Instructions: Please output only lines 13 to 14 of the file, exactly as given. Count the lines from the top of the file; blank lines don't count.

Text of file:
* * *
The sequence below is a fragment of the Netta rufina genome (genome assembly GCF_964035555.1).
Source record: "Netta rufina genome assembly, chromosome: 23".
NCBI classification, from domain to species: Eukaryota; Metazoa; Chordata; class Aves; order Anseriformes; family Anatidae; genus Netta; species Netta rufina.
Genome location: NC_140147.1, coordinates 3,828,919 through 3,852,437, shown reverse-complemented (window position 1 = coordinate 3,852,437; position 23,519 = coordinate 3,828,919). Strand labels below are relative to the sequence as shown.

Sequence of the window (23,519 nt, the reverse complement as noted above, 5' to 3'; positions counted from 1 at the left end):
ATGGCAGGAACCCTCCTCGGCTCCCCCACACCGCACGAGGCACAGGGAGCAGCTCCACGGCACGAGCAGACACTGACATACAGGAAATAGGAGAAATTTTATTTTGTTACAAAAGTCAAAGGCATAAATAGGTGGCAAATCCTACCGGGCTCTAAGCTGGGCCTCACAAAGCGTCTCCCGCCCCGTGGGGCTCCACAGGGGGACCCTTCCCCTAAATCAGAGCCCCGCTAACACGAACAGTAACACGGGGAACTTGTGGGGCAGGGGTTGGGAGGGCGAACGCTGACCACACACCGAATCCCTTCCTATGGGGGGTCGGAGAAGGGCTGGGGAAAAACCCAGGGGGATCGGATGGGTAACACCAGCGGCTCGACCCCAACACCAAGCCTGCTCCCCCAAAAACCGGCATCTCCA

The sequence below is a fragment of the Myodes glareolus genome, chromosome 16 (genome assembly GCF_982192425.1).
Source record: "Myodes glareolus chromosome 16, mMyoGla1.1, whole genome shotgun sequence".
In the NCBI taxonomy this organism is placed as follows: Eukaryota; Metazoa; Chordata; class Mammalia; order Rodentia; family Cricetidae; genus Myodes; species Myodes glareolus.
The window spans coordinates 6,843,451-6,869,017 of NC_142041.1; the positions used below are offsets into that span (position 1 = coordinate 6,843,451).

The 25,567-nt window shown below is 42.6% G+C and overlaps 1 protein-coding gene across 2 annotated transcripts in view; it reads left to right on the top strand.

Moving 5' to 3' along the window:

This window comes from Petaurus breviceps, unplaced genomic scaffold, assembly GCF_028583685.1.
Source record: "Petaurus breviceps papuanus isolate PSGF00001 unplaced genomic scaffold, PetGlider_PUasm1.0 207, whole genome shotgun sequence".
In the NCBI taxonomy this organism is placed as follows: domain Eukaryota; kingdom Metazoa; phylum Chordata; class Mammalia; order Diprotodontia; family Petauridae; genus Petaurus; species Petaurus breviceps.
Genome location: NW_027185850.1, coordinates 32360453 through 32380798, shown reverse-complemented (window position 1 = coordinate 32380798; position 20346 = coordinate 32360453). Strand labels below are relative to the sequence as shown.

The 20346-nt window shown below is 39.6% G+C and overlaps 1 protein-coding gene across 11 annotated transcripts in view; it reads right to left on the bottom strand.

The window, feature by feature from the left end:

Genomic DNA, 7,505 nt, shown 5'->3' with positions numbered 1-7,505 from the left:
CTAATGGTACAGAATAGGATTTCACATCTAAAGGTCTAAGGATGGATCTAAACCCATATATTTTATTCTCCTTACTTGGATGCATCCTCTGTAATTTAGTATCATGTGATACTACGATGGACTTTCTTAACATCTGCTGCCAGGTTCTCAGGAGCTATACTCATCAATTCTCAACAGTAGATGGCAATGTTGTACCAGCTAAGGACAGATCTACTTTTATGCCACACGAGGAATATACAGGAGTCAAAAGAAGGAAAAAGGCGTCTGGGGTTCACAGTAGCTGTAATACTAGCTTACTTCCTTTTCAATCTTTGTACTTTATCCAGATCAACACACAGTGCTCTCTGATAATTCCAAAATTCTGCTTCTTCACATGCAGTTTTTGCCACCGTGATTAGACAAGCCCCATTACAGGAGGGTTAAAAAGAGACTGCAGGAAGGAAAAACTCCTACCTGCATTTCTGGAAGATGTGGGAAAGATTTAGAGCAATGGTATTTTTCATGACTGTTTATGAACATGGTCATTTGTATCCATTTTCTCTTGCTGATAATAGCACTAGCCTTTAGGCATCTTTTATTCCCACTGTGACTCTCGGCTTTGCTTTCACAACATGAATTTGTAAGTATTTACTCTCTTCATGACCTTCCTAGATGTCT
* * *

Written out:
This window comes from Petaurus breviceps, unplaced genomic scaffold, assembly GCF_028583685.1.
Source record: "Petaurus breviceps papuanus isolate PSGF00001 unplaced genomic scaffold, PetGlider_PUasm1.0 207, whole genome shotgun sequence".